As we march towards the July 20 deadline for reaching agreement on stopping the Iranian nuclear weapons program, it is worth gauging Iran’s intentions by looking at the words of its foreign minister, Javad Zarif. On June 13, The Washington Post published an op-ed by Zarif entitled Iran is Committed to a Peaceful Nuclear Program. The op-ed is a skillful piece of propaganda aimed at dismissing skeptics of Iran’s peaceful nuclear intentions. However, Zarif’s arguments are marked by inaccurate assertions, significant omissions, and a threatening tone. The central paragraph of Zarif’s op-ed characterizes the concern about Iran’s nuclear weapons program as a “phobia.”
While reaching a realistic deal is the best available option for the West to prevent such a remote possibility, it may be instructive to take that phobia at face value. Let’s put it to a logical test. If Iran ever wanted to break out, all IAEA inspectors would have to be expelled from the country. Iran’s program would then have to be reconfigured to make weapons-grade fissile material, which would have to be converted to metal, be molded into the shape required for a bomb and undergo countless other complex weaponization processes. None of these capabilities exist in Iran and would have to be developed from scratch. This would take several years — not a few months.
In its assessment of breakout times published last October, the Institute for Science and International Security (ISIS) argued that a breakout time of less than six months would allow Iran to develop a nuclear device undetected:
As in the October 2012 iteration, the estimates in this report do not include the additional time that Iran would need to convert WGU [weapons grade uranium] into weapons components and manufacture a nuclear weapon. This extra time could be substantial, particularly if Iran wanted to build a reliable warhead for a ballistic missile. However, these preparations would most likely be conducted at secret sites and would be difficult to detect. If Iran successfully produced enough WGU for a nuclear weapon, the ensuing weaponization process might not be detectable until Iran tested its nuclear device underground or otherwise revealed its acquisition of nuclear weapons. Therefore, the most practical strategy to prevent Iran from obtaining nuclear weapons is to prevent it from accumulating sufficient nuclear explosive material, particularly in secret or without adequate warning. This strategy depends on knowing how quickly Iran could make WGU.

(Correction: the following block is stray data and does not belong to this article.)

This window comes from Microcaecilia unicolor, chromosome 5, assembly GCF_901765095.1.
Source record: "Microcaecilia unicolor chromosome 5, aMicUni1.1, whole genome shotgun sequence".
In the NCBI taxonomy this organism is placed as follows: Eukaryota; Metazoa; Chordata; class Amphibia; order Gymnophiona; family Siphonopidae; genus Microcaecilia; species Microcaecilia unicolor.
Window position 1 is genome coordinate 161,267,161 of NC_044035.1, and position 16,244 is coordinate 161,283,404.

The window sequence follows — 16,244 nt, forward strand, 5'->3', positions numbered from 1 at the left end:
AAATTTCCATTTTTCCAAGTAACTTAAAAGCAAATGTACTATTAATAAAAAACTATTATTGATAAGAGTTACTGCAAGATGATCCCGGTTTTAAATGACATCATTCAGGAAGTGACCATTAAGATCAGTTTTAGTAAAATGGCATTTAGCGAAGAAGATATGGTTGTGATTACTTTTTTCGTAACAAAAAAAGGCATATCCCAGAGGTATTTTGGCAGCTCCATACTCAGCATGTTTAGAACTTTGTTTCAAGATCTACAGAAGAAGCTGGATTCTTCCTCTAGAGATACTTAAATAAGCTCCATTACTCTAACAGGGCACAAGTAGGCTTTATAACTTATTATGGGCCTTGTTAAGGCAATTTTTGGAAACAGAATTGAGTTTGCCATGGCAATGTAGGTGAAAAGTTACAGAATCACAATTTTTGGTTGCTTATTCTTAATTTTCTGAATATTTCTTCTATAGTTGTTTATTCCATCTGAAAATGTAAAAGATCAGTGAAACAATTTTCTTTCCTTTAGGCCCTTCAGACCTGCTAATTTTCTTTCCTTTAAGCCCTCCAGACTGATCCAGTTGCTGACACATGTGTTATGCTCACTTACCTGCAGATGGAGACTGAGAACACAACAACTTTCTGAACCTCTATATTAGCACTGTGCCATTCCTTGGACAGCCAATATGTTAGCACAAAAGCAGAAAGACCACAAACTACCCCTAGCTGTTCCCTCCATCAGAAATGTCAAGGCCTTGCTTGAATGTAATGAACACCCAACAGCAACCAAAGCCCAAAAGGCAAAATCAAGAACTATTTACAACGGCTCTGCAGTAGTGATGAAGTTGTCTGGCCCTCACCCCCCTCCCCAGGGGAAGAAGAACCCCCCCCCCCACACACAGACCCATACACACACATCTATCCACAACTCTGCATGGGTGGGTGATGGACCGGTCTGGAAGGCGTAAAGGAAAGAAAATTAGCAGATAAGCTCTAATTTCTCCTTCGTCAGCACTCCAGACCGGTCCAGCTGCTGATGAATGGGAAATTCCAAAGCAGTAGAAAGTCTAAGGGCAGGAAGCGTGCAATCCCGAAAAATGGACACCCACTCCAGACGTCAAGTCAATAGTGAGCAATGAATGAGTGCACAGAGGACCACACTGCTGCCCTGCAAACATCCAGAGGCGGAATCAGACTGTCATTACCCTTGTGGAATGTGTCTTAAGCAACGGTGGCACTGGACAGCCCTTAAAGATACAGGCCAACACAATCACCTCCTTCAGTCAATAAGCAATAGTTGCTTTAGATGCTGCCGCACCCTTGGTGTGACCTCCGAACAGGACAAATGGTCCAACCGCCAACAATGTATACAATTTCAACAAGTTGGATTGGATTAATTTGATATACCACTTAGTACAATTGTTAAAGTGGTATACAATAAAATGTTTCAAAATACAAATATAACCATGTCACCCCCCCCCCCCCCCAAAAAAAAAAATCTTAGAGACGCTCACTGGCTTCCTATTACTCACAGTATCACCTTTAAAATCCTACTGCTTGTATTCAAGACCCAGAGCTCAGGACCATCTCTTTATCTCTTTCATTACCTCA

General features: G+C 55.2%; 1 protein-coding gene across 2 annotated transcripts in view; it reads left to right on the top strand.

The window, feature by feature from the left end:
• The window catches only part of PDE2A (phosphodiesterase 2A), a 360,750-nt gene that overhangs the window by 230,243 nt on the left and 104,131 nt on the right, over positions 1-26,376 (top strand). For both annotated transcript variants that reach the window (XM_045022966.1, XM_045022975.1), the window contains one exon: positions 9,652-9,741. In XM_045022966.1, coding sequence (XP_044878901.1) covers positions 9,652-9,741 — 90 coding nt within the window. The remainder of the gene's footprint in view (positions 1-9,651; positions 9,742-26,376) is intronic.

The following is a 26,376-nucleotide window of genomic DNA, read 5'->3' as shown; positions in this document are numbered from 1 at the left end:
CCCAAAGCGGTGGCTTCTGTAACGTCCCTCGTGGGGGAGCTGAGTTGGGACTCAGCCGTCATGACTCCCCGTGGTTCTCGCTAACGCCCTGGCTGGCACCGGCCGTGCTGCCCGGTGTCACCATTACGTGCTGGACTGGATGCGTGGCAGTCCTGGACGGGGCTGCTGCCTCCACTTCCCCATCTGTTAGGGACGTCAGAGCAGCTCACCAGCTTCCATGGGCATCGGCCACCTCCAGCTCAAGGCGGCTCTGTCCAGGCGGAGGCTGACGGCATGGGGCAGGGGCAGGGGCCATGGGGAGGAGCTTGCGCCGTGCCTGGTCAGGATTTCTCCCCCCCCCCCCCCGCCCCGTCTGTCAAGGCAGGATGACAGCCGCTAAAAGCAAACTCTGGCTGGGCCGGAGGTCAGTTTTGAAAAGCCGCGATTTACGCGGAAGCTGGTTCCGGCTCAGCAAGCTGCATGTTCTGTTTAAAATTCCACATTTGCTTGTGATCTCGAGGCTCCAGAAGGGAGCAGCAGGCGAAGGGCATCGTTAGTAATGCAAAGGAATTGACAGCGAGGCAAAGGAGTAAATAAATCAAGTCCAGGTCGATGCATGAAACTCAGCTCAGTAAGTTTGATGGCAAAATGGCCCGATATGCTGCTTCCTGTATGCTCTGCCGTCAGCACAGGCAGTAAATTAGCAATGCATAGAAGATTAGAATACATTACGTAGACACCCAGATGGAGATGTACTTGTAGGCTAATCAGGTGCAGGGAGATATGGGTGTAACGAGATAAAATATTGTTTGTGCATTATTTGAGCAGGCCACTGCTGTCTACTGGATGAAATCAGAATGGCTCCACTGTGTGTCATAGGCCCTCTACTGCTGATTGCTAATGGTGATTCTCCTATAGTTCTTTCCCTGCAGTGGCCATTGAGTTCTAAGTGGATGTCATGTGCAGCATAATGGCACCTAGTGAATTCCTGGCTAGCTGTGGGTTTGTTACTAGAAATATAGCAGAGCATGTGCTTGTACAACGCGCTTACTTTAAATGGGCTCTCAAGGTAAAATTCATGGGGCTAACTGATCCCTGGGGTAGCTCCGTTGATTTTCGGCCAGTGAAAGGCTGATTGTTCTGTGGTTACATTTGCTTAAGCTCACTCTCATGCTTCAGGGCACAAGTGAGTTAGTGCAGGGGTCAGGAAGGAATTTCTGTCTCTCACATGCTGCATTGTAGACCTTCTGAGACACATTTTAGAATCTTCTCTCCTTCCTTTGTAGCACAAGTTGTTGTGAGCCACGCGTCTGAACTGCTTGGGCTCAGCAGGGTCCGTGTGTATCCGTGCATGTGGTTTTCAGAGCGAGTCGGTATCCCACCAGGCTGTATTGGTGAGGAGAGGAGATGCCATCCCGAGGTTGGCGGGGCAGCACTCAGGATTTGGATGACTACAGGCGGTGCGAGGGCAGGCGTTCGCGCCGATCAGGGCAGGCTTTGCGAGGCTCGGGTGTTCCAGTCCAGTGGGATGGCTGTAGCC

Zarif’s “breakout time” estimate differs from that of ISIS as the former includes activities such as weaponization and the creation of delivery systems, both of which could evade detection. ISIS’s breakout time estimate addresses the production of sufficient fissile material to make a bomb. In an analysis of a dubious study that is apparently the basis for Zarif’s claim of a breakout time of “several years,” ISIS researchers observed that the methodology of the study is so systematically skewed, “that it requires all the breakout estimates to be dismissed as woefully too short” and concluded, “[t]his Iranian study is a political tool for Iranian officials to point to as negotiations unfold.”
Later on, Zarif writes, “For years, small but powerful constituencies have irrationally advanced the idea that Iran can produce enough fissile material for a bomb in months.” Thus Zarif shifts the argument from “Iran cannot produce a nuclear device in a matter of months,” which is true, to “Iran cannot produce enough enriched uranium for a bomb in a matter of months,” which is false.
Furthermore, a “logical test” could be applied the other way too. If Iran’s nuclear program has no military aspect, why is it developing ballistic missiles that could carry a nuclear payload? If Iran’s nuclear program is for civilian purposes only, why is it planning to build a heavy water reactor when a light water reactor would suffice for any civilian needs? If Iran’s nuclear program only has peaceful aims, why did Iran refuse guarantees for a steady supply of enriched uranium and instead insist on mastering fuel cycle technologies (i.e. uranium enrichment)? And why has Iran not allowed an on site inspection of the Parchin facility, which is believed to have housed experiments for nuclear detonators? In addition, Iran has asphalted the site hiding evidence of its experiments.
About the Author: The Tower and The Tower Magazine are found at TheTower.Org, which was founded in January 2013 as a project of TIP, a nonpartisan 501c3 educational organization based in Washington D.C. that works to provide facts about Israel and the Middle East to press, policy makers and the public.
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